In the sections below, you will find a rundown of consumer health legislation and their statuses following Crossover Day. Those that “crossed over” remain viable and those that “did not cross over” are considered dead for this year. You can see a list of all the bills we’re tracking here

The General Assembly convened this morning for a one-day special session. They are expected to pass a resolution approving Governor Kemp’s declaration of a public health emergency. With this action, Governor Kemp will have additional power and authority to manage the state’s response to COVID-19.


Our priorities

Surprise billing legislation companion bills cross over

Companion bills were introduced in the House and Senate last month to ban surprise out-of-network medical billing (also called surprise billing) in emergency and non-emergency situations. SB 359 and HB 888, sponsored by Senator Hufstetler and Representative Hawkins respectively, both contain strong consumer protections and set a fair payment resolution process that takes consumers out of fights between insurers and health care providers. Both bills have crossed over from their chambers of origin to the opposite chamber. 


Legislation to extend postpartum Medicaid coverage crosses over

HB 1114, sponsored by Rep. Sharon Cooper, would allow new mothers to receive Medicaid coverage for six months after giving birth. Currently, pregnant women covered by Medicaid are covered only up to 60 days after their birth or miscarriage. Due to restrictive Medicaid eligibility requirements for Georgia parents and because Georgia has not expanded Medicaid to all low-income adults, many mothers who try to apply for Medicaid after the 60 days are ineligible and become uninsured. HB 1114 was approved by the House last Tuesday.


Crossover Day recap

HB 792: Amended FY 2020 Budget | SENT TO GOVERNOR
 

HB 792 makes adjustments to the state budget for the current fiscal year which runs through June 30, 2020. The “little budget” has passed both chambers of the General Assembly and has been sent to the Governor.
 



HB 793: FY 2021 Budget | CROSSED OVER
 

HB 793 is the budget document for the coming state fiscal year which will run from July 1, 2020 to June 30, 2021. For more information on the health care highlights in the proposed FY 2021 budget, read the Community HealthBehavioral Health, and Public Health budget overviews from the Georgia Budget & Policy Institute. 



HB 511: Rural transit bill | CROSSED OVER
 

HB 511, sponsored by Representative Kevin Tanner, would create a new division within the Georgia Department of Transportation (GDOT) that would, among other things, oversee rural transit programs including Medicaid’s non-emergency medical transportation (NEMT) services. The bill would divide the state (except for 13 metro-Atlanta counties) into eight regions in which counties could collaborate to raise revenue for and coordinate rural transit services.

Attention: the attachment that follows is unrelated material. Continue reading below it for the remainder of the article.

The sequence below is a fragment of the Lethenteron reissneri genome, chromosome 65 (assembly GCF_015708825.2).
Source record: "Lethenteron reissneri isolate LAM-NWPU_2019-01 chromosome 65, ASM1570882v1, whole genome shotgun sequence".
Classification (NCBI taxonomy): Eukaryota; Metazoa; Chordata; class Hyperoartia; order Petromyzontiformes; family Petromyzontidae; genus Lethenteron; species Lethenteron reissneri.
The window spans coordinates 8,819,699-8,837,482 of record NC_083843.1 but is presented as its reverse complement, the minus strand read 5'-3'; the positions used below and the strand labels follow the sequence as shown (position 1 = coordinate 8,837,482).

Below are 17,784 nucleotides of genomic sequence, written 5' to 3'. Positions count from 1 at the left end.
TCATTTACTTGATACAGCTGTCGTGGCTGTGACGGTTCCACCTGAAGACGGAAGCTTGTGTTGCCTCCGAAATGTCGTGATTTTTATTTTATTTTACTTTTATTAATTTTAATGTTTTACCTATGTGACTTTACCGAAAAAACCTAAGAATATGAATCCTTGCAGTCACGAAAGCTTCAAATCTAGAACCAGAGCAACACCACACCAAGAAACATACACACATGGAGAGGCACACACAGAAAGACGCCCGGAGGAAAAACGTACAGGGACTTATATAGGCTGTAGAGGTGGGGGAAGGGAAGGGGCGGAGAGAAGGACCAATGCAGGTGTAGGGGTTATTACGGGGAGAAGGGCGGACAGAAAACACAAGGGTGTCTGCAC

HB 544: Mental health emergency involuntary treatment | DID NOT CROSS OVER
 

HB 544, sponsored by Rep. Chuck Efstration, would make changes to how people in mental health or SUD crises can be committed to emergency involuntary treatment. This legislation could have negative consequences for people with substance use disorders who could be involuntarily committed to treatment under certain circumstances.
 


HB 719:  Effort to modernize HIV laws | CROSSED OVER
 

HB 719, sponsored by Rep. Deborah Silcox, would modernize Georgia’s HIV-related laws and make progress towards decriminalizing HIV. Current Georgia law deems it a felony for people living with HIV to have sex or donate blood without disclosing their status, or for spitting at or using bodily fluids on a law enforcement officer. Under HB 719 only the act of having sex without disclosing a person’s HIV status would remain illegal.
 


HB 731: | Tobacco tax increase | DID NOT CROSS OVER
 

HB 731, sponsored by Rep. Ron Stephens, would raise Georgia’s tobacco tax to $1.87 from its current level of $0.37.


HB 760: Mental health; peace officer authorization  | DID NOT CROSS OVER

HB 760, sponsored by Rep. Sharon Cooper, would give peace officers the authority to take a person to a physician or emergency department for emergency examination under certain circumstances.


HB 842: Gracie’s Law – organ transplant discrimination| CROSSED OVER

HB 842, sponsored by Rep. Rick Williams, would protect people with disabilities from being removed from organ donor waiting lists because of their disabilities.


HB 864: | Excise tax on vaping products | DID NOT CROSS OVER

HB 864, sponsored by Rep. Bonnie Rich would add a 7% excise tax to vaping products and would require businesses that sell vaping products to register with the state for a $250 fee.